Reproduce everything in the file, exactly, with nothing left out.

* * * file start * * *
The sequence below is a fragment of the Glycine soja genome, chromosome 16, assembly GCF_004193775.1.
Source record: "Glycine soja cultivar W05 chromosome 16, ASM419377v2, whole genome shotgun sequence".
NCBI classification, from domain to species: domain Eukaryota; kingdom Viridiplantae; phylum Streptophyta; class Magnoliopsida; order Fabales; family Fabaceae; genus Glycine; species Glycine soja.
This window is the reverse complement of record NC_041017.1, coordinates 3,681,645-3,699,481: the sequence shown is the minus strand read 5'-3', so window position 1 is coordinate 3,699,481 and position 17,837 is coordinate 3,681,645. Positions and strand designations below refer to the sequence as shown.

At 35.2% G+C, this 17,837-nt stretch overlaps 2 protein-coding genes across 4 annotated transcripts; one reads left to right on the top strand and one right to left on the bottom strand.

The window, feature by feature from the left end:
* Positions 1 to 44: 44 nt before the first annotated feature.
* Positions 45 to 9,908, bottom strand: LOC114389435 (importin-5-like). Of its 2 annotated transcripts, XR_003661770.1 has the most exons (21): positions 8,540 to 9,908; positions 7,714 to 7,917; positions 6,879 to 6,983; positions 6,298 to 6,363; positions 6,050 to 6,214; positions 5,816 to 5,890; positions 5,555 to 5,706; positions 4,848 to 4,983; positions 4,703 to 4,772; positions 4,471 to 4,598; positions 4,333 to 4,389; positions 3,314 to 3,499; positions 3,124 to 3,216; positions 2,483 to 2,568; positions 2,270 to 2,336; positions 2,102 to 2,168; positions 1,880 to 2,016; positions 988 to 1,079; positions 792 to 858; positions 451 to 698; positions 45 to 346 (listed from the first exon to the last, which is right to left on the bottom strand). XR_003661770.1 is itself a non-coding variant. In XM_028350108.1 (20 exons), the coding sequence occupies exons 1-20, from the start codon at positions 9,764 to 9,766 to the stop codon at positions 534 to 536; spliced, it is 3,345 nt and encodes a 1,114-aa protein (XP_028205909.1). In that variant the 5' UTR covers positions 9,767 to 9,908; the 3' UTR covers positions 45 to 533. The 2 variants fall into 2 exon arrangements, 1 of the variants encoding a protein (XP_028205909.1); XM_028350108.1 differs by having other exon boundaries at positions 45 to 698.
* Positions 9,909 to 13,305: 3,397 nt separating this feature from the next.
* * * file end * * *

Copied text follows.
The sequence below is a fragment of the Glycine soja genome, chromosome 16, assembly GCF_004193775.1.
Source record: "Glycine soja cultivar W05 chromosome 16, ASM419377v2, whole genome shotgun sequence".
NCBI classification, from domain to species: domain Eukaryota; kingdom Viridiplantae; phylum Streptophyta; class Magnoliopsida; order Fabales; family Fabaceae; genus Glycine; species Glycine soja.
This window is the reverse complement of record NC_041017.1, coordinates 3,681,645-3,699,481: the sequence shown is the minus strand read 5'-3', so window position 1 is coordinate 3,699,481 and position 17,837 is coordinate 3,681,645. Positions and strand designations below refer to the sequence as shown.

At 35.2% G+C, this 17,837-nt stretch overlaps 2 protein-coding genes across 4 annotated transcripts; one reads left to right on the top strand and one right to left on the bottom strand.

The window, feature by feature from the left end:
* Positions 1 to 44: 44 nt before the first annotated feature.
* Positions 45 to 9,908, bottom strand: LOC114389435 (importin-5-like). Of its 2 annotated transcripts, XR_003661770.1 has the most exons (21): positions 8,540 to 9,908; positions 7,714 to 7,917; positions 6,879 to 6,983; positions 6,298 to 6,363; positions 6,050 to 6,214; positions 5,816 to 5,890; positions 5,555 to 5,706; positions 4,848 to 4,983; positions 4,703 to 4,772; positions 4,471 to 4,598; positions 4,333 to 4,389; positions 3,314 to 3,499; positions 3,124 to 3,216; positions 2,483 to 2,568; positions 2,270 to 2,336; positions 2,102 to 2,168; positions 1,880 to 2,016; positions 988 to 1,079; positions 792 to 858; positions 451 to 698; positions 45 to 346 (listed from the first exon to the last, which is right to left on the bottom strand). XR_003661770.1 is itself a non-coding variant. In XM_028350108.1 (20 exons), the coding sequence occupies exons 1-20, from the start codon at positions 9,764 to 9,766 to the stop codon at positions 534 to 536; spliced, it is 3,345 nt and encodes a 1,114-aa protein (XP_028205909.1). In that variant the 5' UTR covers positions 9,767 to 9,908; the 3' UTR covers positions 45 to 533. The 2 variants fall into 2 exon arrangements, 1 of the variants encoding a protein (XP_028205909.1); XM_028350108.1 differs by having other exon boundaries at positions 45 to 698.
* Positions 9,909 to 13,305: 3,397 nt separating this feature from the next.